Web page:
Sun Java logo     Previous      Contents      Index      Next     

Sun logo
Sun Java System Calendar Server 6 2005Q1 Administration Guide 

Chapter 4
Database Migration Utilities

If you had an earlier version of Calendar Server (5.11 and earlier), after you install Calendar Server 6 2005Q1, and perform the post-installation configuration, you may need to migrate the component databases and the LDAP database.

A Choosing the Right Utilities section is provided in this chapter to assist you in choosing the correct utilities to run.

This chapter contains the following sections:

Post-Installation Database Migration Utilities

After you have installed Calendar Server 6 2005Q1, if you have calendar databases and LDAP database entries from your earlier Calendar Server 5.1.1 installation, run the following utilities in the order given:

Choosing the Right Utilities

Since there are so many potential utility choices, Figure 4-1 shows different configuration scenarios and which utilities to run and in what order.

Figure 4-1  Choosing Migration Utilities to Run

This figure shows several configuration scendarios that influence which LDAP migration utility to run.


The csmig utility assigns an owner to each calendar in the calendar database and maps each calendar ID (calid) to an owner, if needed.

The csmig utility supports hosted (virtual) domains and the LDAP Calendar Lookup Database (CLD) plug-in. Calendars in the migrated database are accessible using the LDAP CLD plug-in. For information about the LDAP CLD plug-in, see Chapter 6, "Configuring Calendar Database Distribution Across Multiple Machines".

This section describes the following topics:

csmig Functions

The csmig migration utility performs these functions:

csmig Requirements

The requirements for using csmig are:

csmig Syntax

The csmig utility has the following syntax:

csmig [ -t DestinationDB ] [ -b Backend-DWPHost ]
      [ -o OutputFile ]  [ -e ErrorFile ] [ -m MappingFile ]
        -c calendarOwner -r resourceOwner { migrate|dryrun }

Table 4-1 lists the utility options, gives a description of each, and gives the default value.

Table 4-1  Options for csmig

csmig Options

Description and Default Value

-t DestinationDB

Specifies the destination target database that csmig generates. The default is MigratedDB.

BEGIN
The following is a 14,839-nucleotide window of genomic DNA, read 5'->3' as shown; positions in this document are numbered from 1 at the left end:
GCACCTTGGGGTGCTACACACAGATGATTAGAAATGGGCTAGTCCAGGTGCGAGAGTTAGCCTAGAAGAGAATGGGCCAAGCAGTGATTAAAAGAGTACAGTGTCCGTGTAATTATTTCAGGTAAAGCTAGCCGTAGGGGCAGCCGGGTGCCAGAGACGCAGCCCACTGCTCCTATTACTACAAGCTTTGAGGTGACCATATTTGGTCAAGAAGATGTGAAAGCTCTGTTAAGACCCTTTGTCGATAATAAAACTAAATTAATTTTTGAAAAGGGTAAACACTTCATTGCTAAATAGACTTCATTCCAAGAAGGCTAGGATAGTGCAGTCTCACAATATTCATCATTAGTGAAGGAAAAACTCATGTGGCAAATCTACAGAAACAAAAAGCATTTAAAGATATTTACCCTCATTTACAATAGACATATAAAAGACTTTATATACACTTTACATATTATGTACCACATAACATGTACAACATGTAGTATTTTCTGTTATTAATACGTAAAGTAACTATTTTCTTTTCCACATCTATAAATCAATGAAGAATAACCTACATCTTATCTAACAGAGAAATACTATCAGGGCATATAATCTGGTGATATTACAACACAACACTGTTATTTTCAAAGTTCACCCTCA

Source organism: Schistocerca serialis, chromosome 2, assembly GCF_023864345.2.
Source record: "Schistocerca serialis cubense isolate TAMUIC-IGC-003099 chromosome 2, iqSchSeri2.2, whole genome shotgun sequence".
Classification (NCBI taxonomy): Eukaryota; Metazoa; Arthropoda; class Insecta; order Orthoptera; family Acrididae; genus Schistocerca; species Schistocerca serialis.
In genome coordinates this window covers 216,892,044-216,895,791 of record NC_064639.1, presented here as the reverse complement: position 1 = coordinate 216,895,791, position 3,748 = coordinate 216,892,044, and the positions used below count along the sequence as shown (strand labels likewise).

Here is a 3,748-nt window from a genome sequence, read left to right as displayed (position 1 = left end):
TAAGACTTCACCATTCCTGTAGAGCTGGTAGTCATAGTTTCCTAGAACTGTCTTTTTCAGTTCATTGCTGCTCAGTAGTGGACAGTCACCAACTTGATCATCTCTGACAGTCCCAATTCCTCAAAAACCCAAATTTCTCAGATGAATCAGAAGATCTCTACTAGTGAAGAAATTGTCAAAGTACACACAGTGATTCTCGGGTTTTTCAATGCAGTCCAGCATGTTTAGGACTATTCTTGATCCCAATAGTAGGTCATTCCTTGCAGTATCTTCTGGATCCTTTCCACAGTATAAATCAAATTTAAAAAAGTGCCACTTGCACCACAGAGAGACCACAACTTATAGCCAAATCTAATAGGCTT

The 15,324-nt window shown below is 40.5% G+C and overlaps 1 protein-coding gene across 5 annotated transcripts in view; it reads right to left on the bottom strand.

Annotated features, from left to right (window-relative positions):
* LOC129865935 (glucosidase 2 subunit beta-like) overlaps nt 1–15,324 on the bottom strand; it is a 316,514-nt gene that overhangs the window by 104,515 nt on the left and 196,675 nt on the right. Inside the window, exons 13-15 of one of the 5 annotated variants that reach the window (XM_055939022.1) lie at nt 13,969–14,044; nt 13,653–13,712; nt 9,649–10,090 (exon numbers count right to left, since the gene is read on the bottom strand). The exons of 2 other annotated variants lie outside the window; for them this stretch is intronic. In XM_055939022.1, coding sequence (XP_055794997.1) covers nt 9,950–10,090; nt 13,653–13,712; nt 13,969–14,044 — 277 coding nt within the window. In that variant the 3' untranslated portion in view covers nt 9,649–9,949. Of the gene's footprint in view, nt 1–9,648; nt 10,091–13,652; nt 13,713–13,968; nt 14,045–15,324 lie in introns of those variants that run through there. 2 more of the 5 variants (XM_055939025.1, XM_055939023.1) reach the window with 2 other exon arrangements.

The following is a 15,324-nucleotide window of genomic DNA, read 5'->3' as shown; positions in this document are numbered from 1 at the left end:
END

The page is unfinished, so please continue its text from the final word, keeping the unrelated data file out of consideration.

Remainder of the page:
-b Backend-DWPHost

Specifies the name of the DWP back-end host server. This name must match the DWP back-end host server name specified in the ics.conf file.

-o OutputFile

Specifies an output file that captures the csmig output to the screen as well as any errors that occur. The default is MigrateOut.

-e ErrorFile

The file where csmig writes any errors or database entries that cannot be resolved. If database entries cannot be resolved, they are not written to the destination database. The default is MigrateError.

-m MappingFile

Specifies an output mapping file generated in dryrun mode that lists entries in the LDAP schema that need to be changed. For example:

Old calid = jsmith New calid = jsmith:basketball

The mapping file provides only a list of changes to make to the LDAP schema. csmig does not actually make the changes to the schema

The mapping file is not used in migrate mode.

-c calendarOwner

Specifies the owner for user calendars that don’t have owners.

-r resourceOwner

Specifies the owner for resource calendars that don’t have owners.


Specifies which mode the utility is running in. Use migrate mode to perform the migration. Use dryrun mode to generate the output mapping file before you actually migrate.

csmig Migration Steps

After you have installed and configured Calendar Server 6.x, you must run csmig to migrate your existing Calendar Server and LDAP data. Migration of the LDAP data is required for the LDAP CLD plug-in to work properly. Use these steps to migrate calendar data using csmig:

  1. Configure your Directory Server using
  2. If you have not already indexed LDAP attributes using, do so at this time. This will greatly help performance of the LDAP data migration.

  3. Using a staging server (not your production server), perform a test dry run.
  4. A dry run reports what csmig would do during an actual migration but does not migrate any data. After the dry run, and before you actually migrate, correct any errors and determine a plan to handle any unresolved calendars.

    For instructions on how to perform a test dry run, see To Perform a Test Dry Run.

  5. Migrate Your Production Data